Some readers will be aware of my long-standing connection with the Anti-Virus Information Exchange Network (AVIEN) at http://www.avien.net (I hold the title of Chief Operations Officer there). AVIEN has now instigated a member’s blog at http://www.avien.net/blog, and I’ve put up a couple of blogs today on testing to help kick it off (Andrew Lee, my former

Making Malware

McAfee Avert Labs has been advertising a "Malware Experience" session for the "Focus 09" security conference, which offers attendees the chance to "to work with a Trojan horse, commandeer a botnet, install a rootkit and experience first hand how easy it is to modify websites to serve up malware." Actually, this text has been modified: it

AMTSO Anticipations

One of the more interesting things to happen to me in the past few months – well, that I’m going to talk about in public – is that I was elected to the Board of Directors of AMTSO (The Anti-Malware Testing Standards Organization). Interesting and scary: the first couple of months have seen me at

Fake Antimalware – Old Dogs, New Tricks

(1) Websense, our neighbour in San Diego, has reported a fake anti-malware scam centred on Labor Day social engineering. The scam uses malicious SEO (Search Engine Optimization) techniques, sometimes referred to as index hijacking or SEO poisoning, to misdirect potential victims. When the victim uses Google to search for Labor Day sales (apparently these are very

AMTSO – the Next Generation

I’ve just returned from Canterbury in the UK. One of the reasons I was there was to present a paper on malware naming at CFET 2009 (3rd International Conference on Cybercrime Forensics Education & Training). It was an excellent conference, and I’ll have more to say about that later (and the paper will be available shortly

Fly By Wireless

No, nothing to do with drive-by downloads… Our colleagues in Europe came up with a nice idea: an article on the dangers of web surfing on free wi-fi and some tips on staying safe. (A topic dear to the hearts of all of us who find ourselves out and about with our laptops from time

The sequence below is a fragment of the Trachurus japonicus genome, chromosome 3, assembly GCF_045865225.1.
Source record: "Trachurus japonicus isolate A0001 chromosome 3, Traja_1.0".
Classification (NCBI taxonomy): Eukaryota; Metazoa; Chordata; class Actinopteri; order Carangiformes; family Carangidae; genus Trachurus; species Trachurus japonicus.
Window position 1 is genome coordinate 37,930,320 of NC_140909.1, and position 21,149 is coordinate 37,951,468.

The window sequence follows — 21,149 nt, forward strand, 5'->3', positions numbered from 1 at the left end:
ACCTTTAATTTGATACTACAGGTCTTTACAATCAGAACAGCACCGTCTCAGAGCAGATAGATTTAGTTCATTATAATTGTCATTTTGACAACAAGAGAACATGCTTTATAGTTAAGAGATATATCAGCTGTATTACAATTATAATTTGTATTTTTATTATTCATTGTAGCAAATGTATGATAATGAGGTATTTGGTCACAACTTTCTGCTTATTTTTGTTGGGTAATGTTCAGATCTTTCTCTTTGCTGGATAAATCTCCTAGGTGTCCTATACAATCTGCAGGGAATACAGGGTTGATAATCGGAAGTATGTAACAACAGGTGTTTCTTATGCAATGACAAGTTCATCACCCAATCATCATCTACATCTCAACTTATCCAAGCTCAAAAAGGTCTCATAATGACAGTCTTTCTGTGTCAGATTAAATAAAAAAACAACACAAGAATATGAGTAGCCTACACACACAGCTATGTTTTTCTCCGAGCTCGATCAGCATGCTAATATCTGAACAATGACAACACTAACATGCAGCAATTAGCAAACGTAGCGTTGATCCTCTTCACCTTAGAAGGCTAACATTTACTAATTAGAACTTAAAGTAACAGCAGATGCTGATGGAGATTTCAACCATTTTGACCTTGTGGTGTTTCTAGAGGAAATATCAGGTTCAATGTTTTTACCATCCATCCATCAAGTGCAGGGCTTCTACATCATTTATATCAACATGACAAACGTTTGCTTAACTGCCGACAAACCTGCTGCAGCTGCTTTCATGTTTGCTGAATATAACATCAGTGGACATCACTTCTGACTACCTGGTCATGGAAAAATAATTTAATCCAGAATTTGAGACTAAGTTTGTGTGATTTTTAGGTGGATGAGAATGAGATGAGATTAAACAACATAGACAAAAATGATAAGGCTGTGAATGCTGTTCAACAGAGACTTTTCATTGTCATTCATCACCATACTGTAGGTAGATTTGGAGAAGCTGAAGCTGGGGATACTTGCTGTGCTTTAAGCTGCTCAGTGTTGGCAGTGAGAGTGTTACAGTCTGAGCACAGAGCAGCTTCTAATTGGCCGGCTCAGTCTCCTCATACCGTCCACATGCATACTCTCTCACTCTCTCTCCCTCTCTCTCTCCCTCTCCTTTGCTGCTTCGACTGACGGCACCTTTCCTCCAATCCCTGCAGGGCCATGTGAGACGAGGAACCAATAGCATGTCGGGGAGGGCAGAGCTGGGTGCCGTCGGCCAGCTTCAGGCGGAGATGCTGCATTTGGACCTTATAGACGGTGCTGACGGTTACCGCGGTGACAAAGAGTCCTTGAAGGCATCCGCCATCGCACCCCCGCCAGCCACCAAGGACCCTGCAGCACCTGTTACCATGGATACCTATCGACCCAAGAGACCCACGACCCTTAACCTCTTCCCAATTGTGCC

Patchwork

I’ve been up to my ears in travelling and AMTSO and had limited connectivity over the last week, but even I noticed that a lot of patching issues have risen to the surface in the past few days. In case some of this has passed you by, here are a few of the more prominent

Public Health and the BCS

SC Magazine included an interesting item today on security and confidentiality in the UK’s National Health Service. Anders Pettersson has suggested that the NHS is too busy to be harrassed over data protection/data leakage issues, and that the security industry should "come together to educate NHS Trusts and other organizations on simple measures to protect

CARO and AMTSO

In previous blogs, I mentioned that some of the presentations from the CARO workshop a couple of weeks ago were likely to be made available publicly. Unfortunately for non-attendees, most of the presentations are only available to people who were there: however, some can be downloaded by the public from here. In case I didn’t

Comparative Testing and Swimming the Channel

Greetings, friends, fans and foes. I know it’s been a while, but I’ve been travelling, with intermittent connectivity: first the Infosecurity expo in London, then the CARO and AMTSO workshops in Budapest, then the EICAR conference in Berlin. This week I’ve been at the Channel Expo in Birmingham (the one in the UK, that is)

I Like EICAR

Yes, I’ve used that pun before, but I can’t resist using it again now that I’m back from the EICAR conference. I actually got back a couple of days ago, but I was sidetracked by some urgent administrivia and dental treatment. I’m having bacon and eggs for breakfast, my first pet’s name was Stuart Little

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16 Feb 2010